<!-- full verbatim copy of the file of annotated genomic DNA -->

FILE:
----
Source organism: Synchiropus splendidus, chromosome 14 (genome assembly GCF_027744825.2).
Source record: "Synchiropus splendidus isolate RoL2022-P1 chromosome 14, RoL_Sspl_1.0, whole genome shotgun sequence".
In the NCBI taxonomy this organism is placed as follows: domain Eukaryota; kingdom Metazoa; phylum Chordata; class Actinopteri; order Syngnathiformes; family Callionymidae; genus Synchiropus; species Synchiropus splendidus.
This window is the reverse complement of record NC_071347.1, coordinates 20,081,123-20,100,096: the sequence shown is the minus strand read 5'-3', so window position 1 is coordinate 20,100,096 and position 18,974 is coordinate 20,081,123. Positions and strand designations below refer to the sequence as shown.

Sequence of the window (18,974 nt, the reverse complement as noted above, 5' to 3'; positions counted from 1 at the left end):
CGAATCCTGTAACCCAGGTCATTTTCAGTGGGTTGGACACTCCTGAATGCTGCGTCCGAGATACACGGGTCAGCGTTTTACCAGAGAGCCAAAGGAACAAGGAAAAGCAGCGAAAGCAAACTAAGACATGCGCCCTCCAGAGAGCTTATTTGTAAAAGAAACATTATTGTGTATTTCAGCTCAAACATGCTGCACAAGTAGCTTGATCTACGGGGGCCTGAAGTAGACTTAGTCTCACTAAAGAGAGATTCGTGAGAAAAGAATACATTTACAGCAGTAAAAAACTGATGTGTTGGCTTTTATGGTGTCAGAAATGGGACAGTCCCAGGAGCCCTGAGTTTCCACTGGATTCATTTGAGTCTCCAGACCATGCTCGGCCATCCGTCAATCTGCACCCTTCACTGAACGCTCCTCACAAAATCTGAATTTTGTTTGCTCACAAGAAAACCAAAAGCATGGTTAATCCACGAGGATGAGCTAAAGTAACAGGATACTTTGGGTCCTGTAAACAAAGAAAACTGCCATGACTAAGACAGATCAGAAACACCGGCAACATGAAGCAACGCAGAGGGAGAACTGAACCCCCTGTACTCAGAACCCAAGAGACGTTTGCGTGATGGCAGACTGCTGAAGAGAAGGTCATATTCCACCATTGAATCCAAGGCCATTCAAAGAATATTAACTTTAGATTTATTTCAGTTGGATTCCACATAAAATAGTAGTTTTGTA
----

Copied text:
Source organism: Synchiropus splendidus, chromosome 14 (genome assembly GCF_027744825.2).
Source record: "Synchiropus splendidus isolate RoL2022-P1 chromosome 14, RoL_Sspl_1.0, whole genome shotgun sequence".
In the NCBI taxonomy this organism is placed as follows: domain Eukaryota; kingdom Metazoa; phylum Chordata; class Actinopteri; order Syngnathiformes; family Callionymidae; genus Synchiropus; species Synchiropus splendidus.
This window is the reverse complement of record NC_071347.1, coordinates 20,081,123-20,100,096: the sequence shown is the minus strand read 5'-3', so window position 1 is coordinate 20,100,096 and position 18,974 is coordinate 20,081,123. Positions and strand designations below refer to the sequence as shown.

Sequence of the window (18,974 nt, the reverse complement as noted above, 5' to 3'; positions counted from 1 at the left end):
CGAATCCTGTAACCCAGGTCATTTTCAGTGGGTTGGACACTCCTGAATGCTGCGTCCGAGATACACGGGTCAGCGTTTTACCAGAGAGCCAAAGGAACAAGGAAAAGCAGCGAAAGCAAACTAAGACATGCGCCCTCCAGAGAGCTTATTTGTAAAAGAAACATTATTGTGTATTTCAGCTCAAACATGCTGCACAAGTAGCTTGATCTACGGGGGCCTGAAGTAGACTTAGTCTCACTAAAGAGAGATTCGTGAGAAAAGAATACATTTACAGCAGTAAAAAACTGATGTGTTGGCTTTTATGGTGTCAGAAATGGGACAGTCCCAGGAGCCCTGAGTTTCCACTGGATTCATTTGAGTCTCCAGACCATGCTCGGCCATCCGTCAATCTGCACCCTTCACTGAACGCTCCTCACAAAATCTGAATTTTGTTTGCTCACAAGAAAACCAAAAGCATGGTTAATCCACGAGGATGAGCTAAAGTAACAGGATACTTTGGGTCCTGTAAACAAAGAAAACTGCCATGACTAAGACAGATCAGAAACACCGGCAACATGAAGCAACGCAGAGGGAGAACTGAACCCCCTGTACTCAGAACCCAAGAGACGTTTGCGTGATGGCAGACTGCTGAAGAGAAGGTCATATTCCACCATTGAATCCAAGGCCATTCAAAGAATATTAACTTTAGATTTATTTCAGTTGGATTCCACATAAAATAGTAGTTTTGTA